The Elizabeth Mine Superfund Site Project Delivery Team (PDT) has recently received the prestigious Green Dream Team Award in the 2014 USACE Sustainability Award Program. The project was selected from a large number of projects throughout the Corps of Engineers and the award will be presented at the USACE Senior Leadership Conference in August.
The Green Dream Team Award recognizes exceptional leadership by an interagency green team to effectively place a federal sustainability idea into action. The PDT implemented a comprehensive Green Remediation Strategy that resulted in significant reductions in onsite emissions, fuel consumption, off-site materials, and also resulted in recycling large quantities of consumable waste. Through the PDT's focused effort, the 2013 construction season included capping over 3 million cubic yards (43 acres) of mine tailings, treating over 10 million gallons of impacted water, and creating over 10 acres of wetland.
"The Elizabeth Mine Superfund Site is located in Strafford, Vermont. It is an abandoned copper and iron-sulfate mine that operated from 1806 until 1958," said Scott Acone, Chief, Engineering and Planning, and former Project Manager. "The operations were open-pit type mining. At the end of its operation, the mine was abandoned without any closure measures to restrict access or to prevent run-off from entering the mine. In addition, there were 40 acres of exposed tailing piles (TP) which were still producing acid mine drainage. The acid run-off was causing water quality problems in receiving waters of the drainage, Copperas Brook, and downstream in the west branch of the Ompompanoosuc River."
The U.S. Environmental Protection Agency (EPA) approached the New England District for assistance in 1999, beginning a long and massive cleanup effort. "Starting in 2005 and continuing through 2013, EPA Region 1 retained the New England District to design and cleanup the Superfund site," said current Project Manager Stephen Dunbar. "The New England District PDT initially focused their efforts on constructing surface water and groundwater diversion structures, stabilizing the steep slopes of the tailing piles, and capturing and treating the contaminated discharge."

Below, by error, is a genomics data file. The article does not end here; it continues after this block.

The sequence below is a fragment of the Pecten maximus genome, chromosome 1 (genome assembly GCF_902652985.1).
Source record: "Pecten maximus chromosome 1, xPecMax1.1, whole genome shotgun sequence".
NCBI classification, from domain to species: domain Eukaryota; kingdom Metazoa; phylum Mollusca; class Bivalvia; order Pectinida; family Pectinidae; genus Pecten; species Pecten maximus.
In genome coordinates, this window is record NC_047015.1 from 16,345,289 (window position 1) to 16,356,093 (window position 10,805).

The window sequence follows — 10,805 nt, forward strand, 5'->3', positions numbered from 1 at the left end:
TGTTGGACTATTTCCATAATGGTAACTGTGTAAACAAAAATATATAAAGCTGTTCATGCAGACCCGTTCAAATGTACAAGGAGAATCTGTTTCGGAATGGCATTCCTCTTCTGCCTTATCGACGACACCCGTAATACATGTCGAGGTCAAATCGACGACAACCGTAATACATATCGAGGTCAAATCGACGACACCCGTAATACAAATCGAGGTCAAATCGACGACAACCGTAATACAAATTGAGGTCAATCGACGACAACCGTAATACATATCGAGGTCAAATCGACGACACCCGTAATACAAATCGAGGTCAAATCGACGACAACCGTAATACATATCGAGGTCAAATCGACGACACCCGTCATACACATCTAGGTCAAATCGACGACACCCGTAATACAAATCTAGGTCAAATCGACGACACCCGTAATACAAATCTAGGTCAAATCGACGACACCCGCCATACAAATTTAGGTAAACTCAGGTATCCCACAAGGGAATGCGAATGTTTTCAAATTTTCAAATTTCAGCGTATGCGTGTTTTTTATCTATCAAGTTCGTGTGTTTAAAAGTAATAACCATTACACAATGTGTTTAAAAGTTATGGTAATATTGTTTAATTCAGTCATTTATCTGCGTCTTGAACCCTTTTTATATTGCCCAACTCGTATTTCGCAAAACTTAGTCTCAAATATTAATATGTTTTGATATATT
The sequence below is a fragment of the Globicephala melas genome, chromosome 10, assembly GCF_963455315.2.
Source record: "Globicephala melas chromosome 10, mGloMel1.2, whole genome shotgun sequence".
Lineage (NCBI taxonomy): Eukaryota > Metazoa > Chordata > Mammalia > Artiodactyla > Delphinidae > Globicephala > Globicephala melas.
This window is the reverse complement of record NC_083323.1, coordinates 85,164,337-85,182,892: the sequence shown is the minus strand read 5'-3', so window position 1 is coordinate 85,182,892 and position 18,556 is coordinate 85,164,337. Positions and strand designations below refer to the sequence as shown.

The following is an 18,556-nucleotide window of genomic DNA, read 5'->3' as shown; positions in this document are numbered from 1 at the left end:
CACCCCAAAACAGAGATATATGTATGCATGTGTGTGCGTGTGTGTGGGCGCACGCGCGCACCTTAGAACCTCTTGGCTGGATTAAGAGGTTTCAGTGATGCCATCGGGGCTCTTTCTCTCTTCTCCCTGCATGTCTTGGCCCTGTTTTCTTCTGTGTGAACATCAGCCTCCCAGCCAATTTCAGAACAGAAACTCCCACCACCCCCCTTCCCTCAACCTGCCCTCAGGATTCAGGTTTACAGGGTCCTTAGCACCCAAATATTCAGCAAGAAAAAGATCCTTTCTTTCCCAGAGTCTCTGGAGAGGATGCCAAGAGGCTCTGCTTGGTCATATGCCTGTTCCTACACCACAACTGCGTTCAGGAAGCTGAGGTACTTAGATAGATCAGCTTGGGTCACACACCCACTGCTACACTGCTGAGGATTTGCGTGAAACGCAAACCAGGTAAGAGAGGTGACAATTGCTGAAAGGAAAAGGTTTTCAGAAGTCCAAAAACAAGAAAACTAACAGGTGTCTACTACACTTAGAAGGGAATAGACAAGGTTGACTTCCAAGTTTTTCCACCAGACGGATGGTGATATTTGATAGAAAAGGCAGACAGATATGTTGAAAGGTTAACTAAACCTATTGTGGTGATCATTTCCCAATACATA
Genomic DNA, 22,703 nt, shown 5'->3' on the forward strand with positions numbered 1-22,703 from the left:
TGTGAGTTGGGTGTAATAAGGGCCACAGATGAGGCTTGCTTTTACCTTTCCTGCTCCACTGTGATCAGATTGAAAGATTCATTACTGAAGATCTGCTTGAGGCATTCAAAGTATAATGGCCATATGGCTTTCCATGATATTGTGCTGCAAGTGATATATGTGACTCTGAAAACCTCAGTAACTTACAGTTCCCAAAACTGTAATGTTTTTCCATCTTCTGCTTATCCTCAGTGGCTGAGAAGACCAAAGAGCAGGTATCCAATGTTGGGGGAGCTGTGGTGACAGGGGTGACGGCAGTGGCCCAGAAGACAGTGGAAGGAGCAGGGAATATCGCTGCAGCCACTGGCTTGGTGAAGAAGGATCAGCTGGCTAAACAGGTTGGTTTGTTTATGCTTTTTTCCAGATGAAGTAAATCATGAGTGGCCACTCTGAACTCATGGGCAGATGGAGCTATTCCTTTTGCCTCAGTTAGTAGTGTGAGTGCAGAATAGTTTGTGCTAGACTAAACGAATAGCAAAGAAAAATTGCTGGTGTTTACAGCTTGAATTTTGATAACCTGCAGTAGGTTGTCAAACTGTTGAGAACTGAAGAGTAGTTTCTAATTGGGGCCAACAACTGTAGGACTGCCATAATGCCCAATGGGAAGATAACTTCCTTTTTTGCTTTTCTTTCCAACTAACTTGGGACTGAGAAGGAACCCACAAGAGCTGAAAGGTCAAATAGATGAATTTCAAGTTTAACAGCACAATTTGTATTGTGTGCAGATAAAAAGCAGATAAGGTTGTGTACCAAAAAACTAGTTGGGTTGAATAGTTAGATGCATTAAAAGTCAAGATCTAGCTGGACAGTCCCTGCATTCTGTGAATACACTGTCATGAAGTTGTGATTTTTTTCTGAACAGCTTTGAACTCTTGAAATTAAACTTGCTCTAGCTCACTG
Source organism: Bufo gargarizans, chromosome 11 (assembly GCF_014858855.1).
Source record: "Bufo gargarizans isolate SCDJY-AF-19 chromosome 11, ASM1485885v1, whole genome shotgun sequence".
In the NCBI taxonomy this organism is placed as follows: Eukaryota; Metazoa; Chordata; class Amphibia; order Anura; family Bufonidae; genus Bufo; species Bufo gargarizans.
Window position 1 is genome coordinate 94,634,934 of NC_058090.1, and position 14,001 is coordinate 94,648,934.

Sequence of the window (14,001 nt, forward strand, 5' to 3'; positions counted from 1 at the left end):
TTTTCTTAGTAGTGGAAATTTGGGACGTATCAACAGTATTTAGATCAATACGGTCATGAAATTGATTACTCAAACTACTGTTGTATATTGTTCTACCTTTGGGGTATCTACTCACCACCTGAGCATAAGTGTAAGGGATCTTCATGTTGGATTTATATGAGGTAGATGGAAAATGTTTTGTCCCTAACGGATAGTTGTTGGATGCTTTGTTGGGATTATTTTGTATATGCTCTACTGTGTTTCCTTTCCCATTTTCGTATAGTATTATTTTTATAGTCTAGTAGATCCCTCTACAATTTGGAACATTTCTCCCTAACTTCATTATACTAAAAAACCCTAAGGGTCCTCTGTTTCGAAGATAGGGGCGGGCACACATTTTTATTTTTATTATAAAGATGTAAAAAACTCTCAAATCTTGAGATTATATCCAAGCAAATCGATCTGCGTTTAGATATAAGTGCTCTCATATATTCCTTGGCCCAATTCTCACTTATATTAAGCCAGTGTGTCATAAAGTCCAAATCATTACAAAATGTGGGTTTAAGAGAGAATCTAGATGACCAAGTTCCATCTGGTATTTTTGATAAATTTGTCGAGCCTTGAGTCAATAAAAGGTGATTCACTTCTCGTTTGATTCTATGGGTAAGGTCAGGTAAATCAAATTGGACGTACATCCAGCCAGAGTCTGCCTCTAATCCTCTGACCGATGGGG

During the 2011 and 2012 construction seasons, the District and its contractor, Nobis Engineering, conducted building demolition/abatement compliant with historic preservation requirements, regraded the 43-acre site, constructed an engineered cap of over 3 million cubic yards (CY) of waste, and treated over 10 million gallons of Acid Rock Drainage (ARD)impacted water in using an innovative Lime Amendment Rotating Cylinder Treatment System (RCTS) to oxidate and precipitate metals.
"In addition, the Elizabeth Mine Team completed $21 million in field work over the fiscal years 2011 and 2012 construction seasons, completing the 45-acre engineered cap weeks ahead of schedule and $654,000 under budget," said Dunbar. "At the close of the 2012 construction season, Nobis Engineering, Inc., recorded roughly 96,000 man hours without an OSHA recordable event or lost time."
At the onset of the cleanup actions, the PDT recognized that the remediation of the 250+ acre site could impact the natural and cultural resources in the immediate area, according to Dunbar. This included increased air emissions, degradation of natural resources, potential impacts to historic structures and increased waste stream. In response the District PDT implemented a 'Green Remediation Strategy' at the site that would identify measures to minimize the impacts to the local environment.
"The New England District's Green Remediation Strategy reduces air contaminants associated with onsite or offsite fuel consumption; uses onsite rather than imported material for backfill and site restoration; establishes processes for maximum recycling or reuse of waste materials; and initiates a procurement process for environmentally preferred products," said Dunbar. "In addition, the strategy calls for reducing the volume of materials entering the waste stream (refuse) and assuring preservation of the site's historic aspects and ecosystem. By executing this strategy without significantly impacting overall costs, the NAE PDT implemented 11 measures that ranged from reducing onsite emission of air contaminants to using biodegradable, wood fiber-based material on all slopes adjacent to the TP-1A soil cap to control erosion while still allowing re-vegetation to occur."
The New England District Elizabeth Mine Superfund Site PDT members cited in the nomination are: Scott Acone (former Project Manager); Steve Dunbar (Project Manager since 2011); David O'Connor (Construction PM); Chris Caisse (on site Construction Representative through 2012, including cap construction); Randy Lecuyer (on site rep in 2013 during wetland restoration); Mark J. Anderson, Jr. (Technical Lead); Jon Kullberg (Geotech); Silas Sanderson (Geotech); Kathy Malinowski (Geo-Environmental); Kate Atwood (Cultural) and Mike Penko (Environmental).
Nobis Engineering, Inc., of Concord, New Hampshire, has been the project contractor since 2011. The company was awarded the American Council of Engineering Companies/Vermont Section 2013 Engineering Excellence Award for its work on the project.
In addition to Nobis Engineering, two other contractors worked on the Elizabeth Mine project over the years. Conti Environment & Infrastructure, Inc., of Edison, New Jersey was on site from 2003-2005. Weston Solutions, Inc., a company that has offices in Connecticut and Massachusetts, worked on the project from 2006 to 2010. A majority of the earthwork was performed by a local sub-contractor, Northwoods Excavating.
With HQUSACE support, the Elizabeth Mine Green Dream Team has also been nominated for the President's GreenGov Green Dream Team Award.